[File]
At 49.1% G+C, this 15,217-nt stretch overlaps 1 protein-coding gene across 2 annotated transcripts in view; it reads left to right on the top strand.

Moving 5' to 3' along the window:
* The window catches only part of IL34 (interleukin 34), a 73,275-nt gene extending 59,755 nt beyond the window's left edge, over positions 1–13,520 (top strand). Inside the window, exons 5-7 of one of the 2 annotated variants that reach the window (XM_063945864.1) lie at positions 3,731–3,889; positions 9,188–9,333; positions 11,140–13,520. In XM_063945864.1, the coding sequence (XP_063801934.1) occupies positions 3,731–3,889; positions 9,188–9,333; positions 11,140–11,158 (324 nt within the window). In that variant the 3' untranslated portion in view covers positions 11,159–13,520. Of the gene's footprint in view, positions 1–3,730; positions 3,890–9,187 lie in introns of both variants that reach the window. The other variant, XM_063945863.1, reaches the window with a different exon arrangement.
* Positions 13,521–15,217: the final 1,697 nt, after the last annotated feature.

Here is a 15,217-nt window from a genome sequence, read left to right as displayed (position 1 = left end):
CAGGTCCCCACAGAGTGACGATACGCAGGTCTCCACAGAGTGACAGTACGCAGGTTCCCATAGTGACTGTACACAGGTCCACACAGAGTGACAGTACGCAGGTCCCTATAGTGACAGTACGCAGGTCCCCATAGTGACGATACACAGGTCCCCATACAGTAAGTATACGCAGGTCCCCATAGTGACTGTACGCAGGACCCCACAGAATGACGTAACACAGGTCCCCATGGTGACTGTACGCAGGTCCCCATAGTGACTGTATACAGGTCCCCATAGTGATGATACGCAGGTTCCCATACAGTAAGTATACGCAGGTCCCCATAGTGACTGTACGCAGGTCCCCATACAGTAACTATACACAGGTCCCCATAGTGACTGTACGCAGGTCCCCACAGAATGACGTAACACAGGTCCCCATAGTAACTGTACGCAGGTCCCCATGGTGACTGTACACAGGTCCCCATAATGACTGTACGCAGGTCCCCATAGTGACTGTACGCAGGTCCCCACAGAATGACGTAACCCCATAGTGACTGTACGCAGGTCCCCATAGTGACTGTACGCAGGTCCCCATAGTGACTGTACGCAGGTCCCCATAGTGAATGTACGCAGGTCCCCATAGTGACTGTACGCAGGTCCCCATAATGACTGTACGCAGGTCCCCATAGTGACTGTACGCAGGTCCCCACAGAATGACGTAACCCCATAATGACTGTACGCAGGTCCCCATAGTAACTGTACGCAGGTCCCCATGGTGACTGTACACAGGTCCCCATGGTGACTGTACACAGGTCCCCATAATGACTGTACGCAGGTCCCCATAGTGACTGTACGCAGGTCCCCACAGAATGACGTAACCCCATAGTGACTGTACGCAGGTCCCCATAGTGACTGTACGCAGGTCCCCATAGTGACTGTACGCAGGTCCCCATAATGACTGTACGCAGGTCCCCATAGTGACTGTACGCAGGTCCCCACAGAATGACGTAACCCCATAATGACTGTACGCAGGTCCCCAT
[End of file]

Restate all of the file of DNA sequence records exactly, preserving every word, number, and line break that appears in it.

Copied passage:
At 49.1% G+C, this 15,217-nt stretch overlaps 1 protein-coding gene across 2 annotated transcripts in view; it reads left to right on the top strand.

Moving 5' to 3' along the window:
* The window catches only part of IL34 (interleukin 34), a 73,275-nt gene extending 59,755 nt beyond the window's left edge, over positions 1–13,520 (top strand). Inside the window, exons 5-7 of one of the 2 annotated variants that reach the window (XM_063945864.1) lie at positions 3,731–3,889; positions 9,188–9,333; positions 11,140–13,520. In XM_063945864.1, the coding sequence (XP_063801934.1) occupies positions 3,731–3,889; positions 9,188–9,333; positions 11,140–11,158 (324 nt within the window). In that variant the 3' untranslated portion in view covers positions 11,159–13,520. Of the gene's footprint in view, positions 1–3,730; positions 3,890–9,187 lie in introns of both variants that reach the window. The other variant, XM_063945863.1, reaches the window with a different exon arrangement.
* Positions 13,521–15,217: the final 1,697 nt, after the last annotated feature.

Here is a 15,217-nt window from a genome sequence, read left to right as displayed (position 1 = left end):
CAGGTCCCCACAGAGTGACGATACGCAGGTCTCCACAGAGTGACAGTACGCAGGTTCCCATAGTGACTGTACACAGGTCCACACAGAGTGACAGTACGCAGGTCCCTATAGTGACAGTACGCAGGTCCCCATAGTGACGATACACAGGTCCCCATACAGTAAGTATACGCAGGTCCCCATAGTGACTGTACGCAGGACCCCACAGAATGACGTAACACAGGTCCCCATGGTGACTGTACGCAGGTCCCCATAGTGACTGTATACAGGTCCCCATAGTGATGATACGCAGGTTCCCATACAGTAAGTATACGCAGGTCCCCATAGTGACTGTACGCAGGTCCCCATACAGTAACTATACACAGGTCCCCATAGTGACTGTACGCAGGTCCCCACAGAATGACGTAACACAGGTCCCCATAGTAACTGTACGCAGGTCCCCATGGTGACTGTACACAGGTCCCCATAATGACTGTACGCAGGTCCCCATAGTGACTGTACGCAGGTCCCCACAGAATGACGTAACCCCATAGTGACTGTACGCAGGTCCCCATAGTGACTGTACGCAGGTCCCCATAGTGACTGTACGCAGGTCCCCATAGTGAATGTACGCAGGTCCCCATAGTGACTGTACGCAGGTCCCCATAATGACTGTACGCAGGTCCCCATAGTGACTGTACGCAGGTCCCCACAGAATGACGTAACCCCATAATGACTGTACGCAGGTCCCCATAGTAACTGTACGCAGGTCCCCATGGTGACTGTACACAGGTCCCCATGGTGACTGTACACAGGTCCCCATAATGACTGTACGCAGGTCCCCATAGTGACTGTACGCAGGTCCCCACAGAATGACGTAACCCCATAGTGACTGTACGCAGGTCCCCATAGTGACTGTACGCAGGTCCCCATAGTGACTGTACGCAGGTCCCCATAATGACTGTACGCAGGTCCCCATAGTGACTGTACGCAGGTCCCCACAGAATGACGTAACCCCATAATGACTGTACGCAGGTCCCCAT